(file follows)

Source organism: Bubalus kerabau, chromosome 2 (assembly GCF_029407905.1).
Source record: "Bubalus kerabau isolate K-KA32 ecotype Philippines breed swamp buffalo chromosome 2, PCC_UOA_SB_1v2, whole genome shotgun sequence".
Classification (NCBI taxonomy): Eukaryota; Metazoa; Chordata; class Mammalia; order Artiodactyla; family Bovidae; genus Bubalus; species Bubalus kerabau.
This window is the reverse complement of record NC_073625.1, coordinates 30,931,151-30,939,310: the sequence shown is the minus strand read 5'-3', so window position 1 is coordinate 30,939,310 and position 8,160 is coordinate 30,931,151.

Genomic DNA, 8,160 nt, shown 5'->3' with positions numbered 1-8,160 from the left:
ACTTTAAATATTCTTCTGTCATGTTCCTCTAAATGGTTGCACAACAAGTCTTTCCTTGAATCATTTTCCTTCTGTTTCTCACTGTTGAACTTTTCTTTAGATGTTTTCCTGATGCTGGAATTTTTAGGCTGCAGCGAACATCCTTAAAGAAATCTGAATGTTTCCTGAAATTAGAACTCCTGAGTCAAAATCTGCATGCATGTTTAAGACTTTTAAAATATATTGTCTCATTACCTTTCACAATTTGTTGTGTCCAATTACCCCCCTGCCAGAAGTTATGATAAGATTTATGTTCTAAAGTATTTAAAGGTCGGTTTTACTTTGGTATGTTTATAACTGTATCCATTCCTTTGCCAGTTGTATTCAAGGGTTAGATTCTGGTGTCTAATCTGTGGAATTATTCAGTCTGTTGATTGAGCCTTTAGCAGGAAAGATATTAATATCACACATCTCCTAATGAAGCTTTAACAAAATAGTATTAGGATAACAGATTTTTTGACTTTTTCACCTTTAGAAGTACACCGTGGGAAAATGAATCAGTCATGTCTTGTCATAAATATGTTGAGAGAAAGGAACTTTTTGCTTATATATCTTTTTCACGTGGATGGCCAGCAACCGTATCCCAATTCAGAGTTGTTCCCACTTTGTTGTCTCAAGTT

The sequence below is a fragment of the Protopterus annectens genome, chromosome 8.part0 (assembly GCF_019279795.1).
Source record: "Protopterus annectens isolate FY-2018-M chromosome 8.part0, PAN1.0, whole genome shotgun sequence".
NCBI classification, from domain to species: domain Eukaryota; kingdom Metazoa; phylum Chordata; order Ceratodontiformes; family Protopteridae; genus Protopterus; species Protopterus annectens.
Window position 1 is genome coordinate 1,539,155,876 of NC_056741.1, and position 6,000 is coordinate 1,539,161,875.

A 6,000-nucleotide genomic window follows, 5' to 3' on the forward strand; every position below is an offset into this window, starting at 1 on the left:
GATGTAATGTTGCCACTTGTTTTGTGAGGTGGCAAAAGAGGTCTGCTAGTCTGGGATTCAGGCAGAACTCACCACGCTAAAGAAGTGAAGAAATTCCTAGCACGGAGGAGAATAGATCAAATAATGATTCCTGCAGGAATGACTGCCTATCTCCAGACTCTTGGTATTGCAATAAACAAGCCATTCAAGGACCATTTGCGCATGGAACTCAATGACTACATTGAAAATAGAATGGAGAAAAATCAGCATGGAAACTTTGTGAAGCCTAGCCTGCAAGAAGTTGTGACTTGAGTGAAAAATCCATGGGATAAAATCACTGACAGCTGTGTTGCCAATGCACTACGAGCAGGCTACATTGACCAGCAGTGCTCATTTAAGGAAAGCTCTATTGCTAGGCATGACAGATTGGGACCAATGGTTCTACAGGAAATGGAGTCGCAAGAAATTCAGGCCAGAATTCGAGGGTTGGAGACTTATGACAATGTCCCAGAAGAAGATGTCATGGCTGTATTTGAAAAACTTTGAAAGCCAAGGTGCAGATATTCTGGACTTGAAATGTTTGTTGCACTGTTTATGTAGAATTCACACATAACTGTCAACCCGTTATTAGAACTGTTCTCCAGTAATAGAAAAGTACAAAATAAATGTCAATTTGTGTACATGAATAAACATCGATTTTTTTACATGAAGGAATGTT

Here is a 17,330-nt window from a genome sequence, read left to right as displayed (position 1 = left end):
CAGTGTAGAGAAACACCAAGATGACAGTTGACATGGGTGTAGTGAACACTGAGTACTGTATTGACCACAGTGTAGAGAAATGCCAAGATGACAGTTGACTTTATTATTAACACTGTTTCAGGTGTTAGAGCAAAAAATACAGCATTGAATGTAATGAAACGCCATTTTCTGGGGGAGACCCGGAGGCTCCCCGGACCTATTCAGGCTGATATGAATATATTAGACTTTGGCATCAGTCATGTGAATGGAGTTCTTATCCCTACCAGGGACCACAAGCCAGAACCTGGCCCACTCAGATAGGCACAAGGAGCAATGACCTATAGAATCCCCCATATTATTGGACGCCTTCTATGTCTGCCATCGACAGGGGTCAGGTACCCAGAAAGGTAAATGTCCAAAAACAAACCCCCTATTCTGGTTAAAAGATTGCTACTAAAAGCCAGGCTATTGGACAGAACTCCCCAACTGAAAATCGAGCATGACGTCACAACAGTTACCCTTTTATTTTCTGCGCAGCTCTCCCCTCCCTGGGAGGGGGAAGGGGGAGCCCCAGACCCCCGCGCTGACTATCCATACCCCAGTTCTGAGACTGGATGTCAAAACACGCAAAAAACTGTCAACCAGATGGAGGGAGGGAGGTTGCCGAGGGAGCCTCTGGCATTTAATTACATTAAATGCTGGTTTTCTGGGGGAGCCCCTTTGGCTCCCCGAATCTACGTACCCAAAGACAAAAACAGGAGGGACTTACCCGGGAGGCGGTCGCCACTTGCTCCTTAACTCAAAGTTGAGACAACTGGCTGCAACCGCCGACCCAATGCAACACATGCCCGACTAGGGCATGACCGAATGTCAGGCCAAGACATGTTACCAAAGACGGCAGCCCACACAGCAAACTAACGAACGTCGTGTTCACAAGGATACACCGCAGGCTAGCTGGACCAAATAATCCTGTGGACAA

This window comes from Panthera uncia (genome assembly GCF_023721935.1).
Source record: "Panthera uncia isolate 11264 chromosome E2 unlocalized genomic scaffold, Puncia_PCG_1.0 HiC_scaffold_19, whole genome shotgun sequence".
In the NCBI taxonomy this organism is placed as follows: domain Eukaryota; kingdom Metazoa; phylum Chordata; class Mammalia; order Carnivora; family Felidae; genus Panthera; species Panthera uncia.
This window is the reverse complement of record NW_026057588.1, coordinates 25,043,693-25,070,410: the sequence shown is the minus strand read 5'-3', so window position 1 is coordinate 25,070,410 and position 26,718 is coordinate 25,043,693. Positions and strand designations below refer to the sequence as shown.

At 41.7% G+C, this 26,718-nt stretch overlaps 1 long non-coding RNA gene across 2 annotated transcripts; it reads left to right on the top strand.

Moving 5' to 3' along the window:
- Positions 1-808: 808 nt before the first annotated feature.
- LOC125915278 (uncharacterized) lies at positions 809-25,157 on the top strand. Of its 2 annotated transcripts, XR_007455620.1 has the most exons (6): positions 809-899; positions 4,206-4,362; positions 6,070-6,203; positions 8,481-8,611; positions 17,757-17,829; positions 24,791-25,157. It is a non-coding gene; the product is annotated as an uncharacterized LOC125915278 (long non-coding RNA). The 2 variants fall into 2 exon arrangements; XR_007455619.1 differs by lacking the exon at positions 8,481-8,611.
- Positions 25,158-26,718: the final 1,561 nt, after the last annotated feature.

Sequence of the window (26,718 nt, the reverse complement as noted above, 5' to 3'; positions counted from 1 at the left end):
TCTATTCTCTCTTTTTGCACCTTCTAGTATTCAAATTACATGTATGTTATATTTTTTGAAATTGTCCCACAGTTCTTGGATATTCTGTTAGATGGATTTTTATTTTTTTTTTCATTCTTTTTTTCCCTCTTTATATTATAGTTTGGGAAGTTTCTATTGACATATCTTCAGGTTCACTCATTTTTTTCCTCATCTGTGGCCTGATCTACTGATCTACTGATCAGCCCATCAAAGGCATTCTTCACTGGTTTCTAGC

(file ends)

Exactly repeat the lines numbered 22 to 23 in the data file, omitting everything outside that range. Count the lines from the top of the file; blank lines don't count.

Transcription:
- LOC125915278 (uncharacterized) lies at positions 809-25,157 on the top strand. Of its 2 annotated transcripts, XR_007455620.1 has the most exons (6): positions 809-899; positions 4,206-4,362; positions 6,070-6,203; positions 8,481-8,611; positions 17,757-17,829; positions 24,791-25,157. It is a non-coding gene; the product is annotated as an uncharacterized LOC125915278 (long non-coding RNA). The 2 variants fall into 2 exon arrangements; XR_007455619.1 differs by lacking the exon at positions 8,481-8,611.
- Positions 25,158-26,718: the final 1,561 nt, after the last annotated feature.